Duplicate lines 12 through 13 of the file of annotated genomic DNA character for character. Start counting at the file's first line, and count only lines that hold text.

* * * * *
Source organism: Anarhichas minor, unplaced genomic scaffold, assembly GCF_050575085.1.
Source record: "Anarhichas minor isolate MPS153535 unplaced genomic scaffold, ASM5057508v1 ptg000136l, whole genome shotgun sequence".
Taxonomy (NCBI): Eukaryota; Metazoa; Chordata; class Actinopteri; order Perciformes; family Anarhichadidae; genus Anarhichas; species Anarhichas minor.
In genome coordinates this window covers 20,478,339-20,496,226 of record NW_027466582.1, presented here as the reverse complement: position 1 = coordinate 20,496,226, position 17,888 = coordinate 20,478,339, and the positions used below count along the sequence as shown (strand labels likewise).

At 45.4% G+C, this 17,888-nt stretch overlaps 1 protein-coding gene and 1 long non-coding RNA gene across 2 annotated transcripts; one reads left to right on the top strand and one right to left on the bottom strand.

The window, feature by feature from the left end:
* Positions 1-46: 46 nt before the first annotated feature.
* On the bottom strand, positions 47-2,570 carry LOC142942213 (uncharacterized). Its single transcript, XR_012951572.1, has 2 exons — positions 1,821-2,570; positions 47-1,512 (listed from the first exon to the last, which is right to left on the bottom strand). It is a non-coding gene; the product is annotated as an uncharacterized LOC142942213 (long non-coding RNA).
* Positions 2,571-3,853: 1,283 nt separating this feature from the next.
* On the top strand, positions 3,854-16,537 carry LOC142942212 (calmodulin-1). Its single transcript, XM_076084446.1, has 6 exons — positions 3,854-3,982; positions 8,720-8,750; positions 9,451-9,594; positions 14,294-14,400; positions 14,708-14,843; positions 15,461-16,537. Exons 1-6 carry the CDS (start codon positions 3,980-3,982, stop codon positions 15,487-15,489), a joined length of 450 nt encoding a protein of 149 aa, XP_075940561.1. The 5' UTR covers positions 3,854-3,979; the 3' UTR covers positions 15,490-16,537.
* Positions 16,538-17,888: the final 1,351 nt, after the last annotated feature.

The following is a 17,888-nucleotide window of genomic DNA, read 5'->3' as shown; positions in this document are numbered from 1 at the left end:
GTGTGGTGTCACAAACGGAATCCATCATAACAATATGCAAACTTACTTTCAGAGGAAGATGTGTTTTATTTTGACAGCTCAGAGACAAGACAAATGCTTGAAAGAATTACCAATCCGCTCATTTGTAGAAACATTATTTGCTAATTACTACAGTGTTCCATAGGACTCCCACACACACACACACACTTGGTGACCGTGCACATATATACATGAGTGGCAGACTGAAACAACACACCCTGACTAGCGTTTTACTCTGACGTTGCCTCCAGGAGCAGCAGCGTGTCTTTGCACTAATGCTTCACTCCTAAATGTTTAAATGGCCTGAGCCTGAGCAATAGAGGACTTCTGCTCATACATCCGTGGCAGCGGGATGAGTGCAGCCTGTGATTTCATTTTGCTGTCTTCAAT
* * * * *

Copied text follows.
The following is a 17,888-nucleotide window of genomic DNA, read 5'->3' as shown; positions in this document are numbered from 1 at the left end:
GTGTGGTGTCACAAACGGAATCCATCATAACAATATGCAAACTTACTTTCAGAGGAAGATGTGTTTTATTTTGACAGCTCAGAGACAAGACAAATGCTTGAAAGAATTACCAATCCGCTCATTTGTAGAAACATTATTTGCTAATTACTACAGTGTTCCATAGGACTCCCACACACACACACACACTTGGTGACCGTGCACATATATACATGAGTGGCAGACTGAAACAACACACCCTGACTAGCGTTTTACTCTGACGTTGCCTCCAGGAGCAGCAGCGTGTCTTTGCACTAATGCTTCACTCCTAAATGTTTAAATGGCCTGAGCCTGAGCAATAGAGGACTTCTGCTCATACATCCGTGGCAGCGGGATGAGTGCAGCCTGTGATTTCATTTTGCTGTCTTCAAT